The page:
Consumers Energy: Saving Endangered Peregrine Falcons

Consumers Energy: Saving Endangered Peregrine Falcons

Consumers Energy’s long track record of protecting peregrines includes relocating nesting sites for peregrine falcons at retired power plants near Bay City and Muskegon. The birds continue to nest at the Campbell Plant near Holland where three peregrine chicks were recently banded for identification and tracking of their flight and migration patterns.

Seen in the distance, the Whiting Plant was retired in April 2016.

The 65-foot tower is intended as a new perch for Harold and Ludwig, a pair of peregrine falcons that typically nest on the Whiting plant.

Decommissioning manager Jeff Battaglia and Jenny Crawford, principle environmental planner, helped lead construction of a nesting tower (center) for peregrine falcons near the site of the retired Whiting Plant.

The nesting box, 3 feet by 4 feet, is positioned strategically to help the falcon fledglings enjoy the morning sun, stay shielded from the strongest winds and have plenty of space to hop around.

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Consumers Energy’s historic J.R. Whiting Plant retired two years ago and is slated for demolition. But the company continues to help a pair of peregrine falcons who’ve called the site home for more than a decade.

We recently completed construction of a 65-foot tower for Harold and Ludwig, the male and female, respectively, seeking out a nesting site in their annual migratory journey to Michigan.

The project continues the legacy of strong environmental stewardship that was a source of pride for Whiting employees.

“It feels good to continue to try to do the right thing by these birds,” said Frank Rand, a field environmental coordinator who worked about 18 years at Whiting before the coal-fired plant was retired in April 2016.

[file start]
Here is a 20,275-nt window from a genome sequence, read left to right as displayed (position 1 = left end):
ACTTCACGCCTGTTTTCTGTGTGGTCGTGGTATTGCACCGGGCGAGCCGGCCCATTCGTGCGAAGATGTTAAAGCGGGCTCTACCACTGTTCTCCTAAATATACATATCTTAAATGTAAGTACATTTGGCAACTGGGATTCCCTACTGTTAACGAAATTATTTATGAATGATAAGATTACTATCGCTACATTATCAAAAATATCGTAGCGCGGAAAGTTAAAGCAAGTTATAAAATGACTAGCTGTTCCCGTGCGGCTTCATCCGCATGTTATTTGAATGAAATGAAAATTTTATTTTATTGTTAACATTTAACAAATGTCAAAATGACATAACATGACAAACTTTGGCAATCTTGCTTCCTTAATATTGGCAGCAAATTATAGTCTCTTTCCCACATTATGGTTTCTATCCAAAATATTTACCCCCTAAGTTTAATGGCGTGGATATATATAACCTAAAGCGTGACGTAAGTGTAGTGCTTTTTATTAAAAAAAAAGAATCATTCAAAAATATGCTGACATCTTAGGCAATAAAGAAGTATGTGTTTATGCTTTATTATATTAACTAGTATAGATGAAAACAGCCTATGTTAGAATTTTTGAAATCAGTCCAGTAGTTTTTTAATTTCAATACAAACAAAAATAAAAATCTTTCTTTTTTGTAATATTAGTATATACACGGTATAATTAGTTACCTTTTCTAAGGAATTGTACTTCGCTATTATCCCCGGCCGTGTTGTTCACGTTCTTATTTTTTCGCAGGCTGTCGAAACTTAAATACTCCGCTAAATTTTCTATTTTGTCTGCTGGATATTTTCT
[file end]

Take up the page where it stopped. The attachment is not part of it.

Peregrine falcons, an endangered bird species in Michigan, search for high nesting sites, sometimes as tall as 2,000 feet. The quest for lofty perches makes power plants attractive and Harold and Ludwig became accustomed to nesting on the steel beams of Whiting, located in Luna Pier near Monroe.

Their traditional site is no longer available because the plant, which began operating in 1952, is being dismantled, demolished in preparation for potential redevelopment.

After a search for alternatives came up empty, Consumers Energy worked with the U.S. Fish and Wildlife Service and Michigan Department of Natural Resources to build the new tower just north of the former plant, near a marshy, wetland area close to Lake Erie.

The project is part of Consumers Energy’s commitment to enhance, restore or protect 5,000 acres of land in Michigan in the next five years.

“We felt it was our corporate responsibility to find an alternative nesting location for them,” said Jenny Crawford, a principal environmental planner at Consumers Energy.

Though the tower was completed later in the mating season, there is hope Harold and Ludwig will soon find their new home.

“We have our fingers crossed,” Crawford said.

Learn more about our commitment to sustainability by visiting ConsumersEnergy.com/sustainability.

CATEGORY: Environment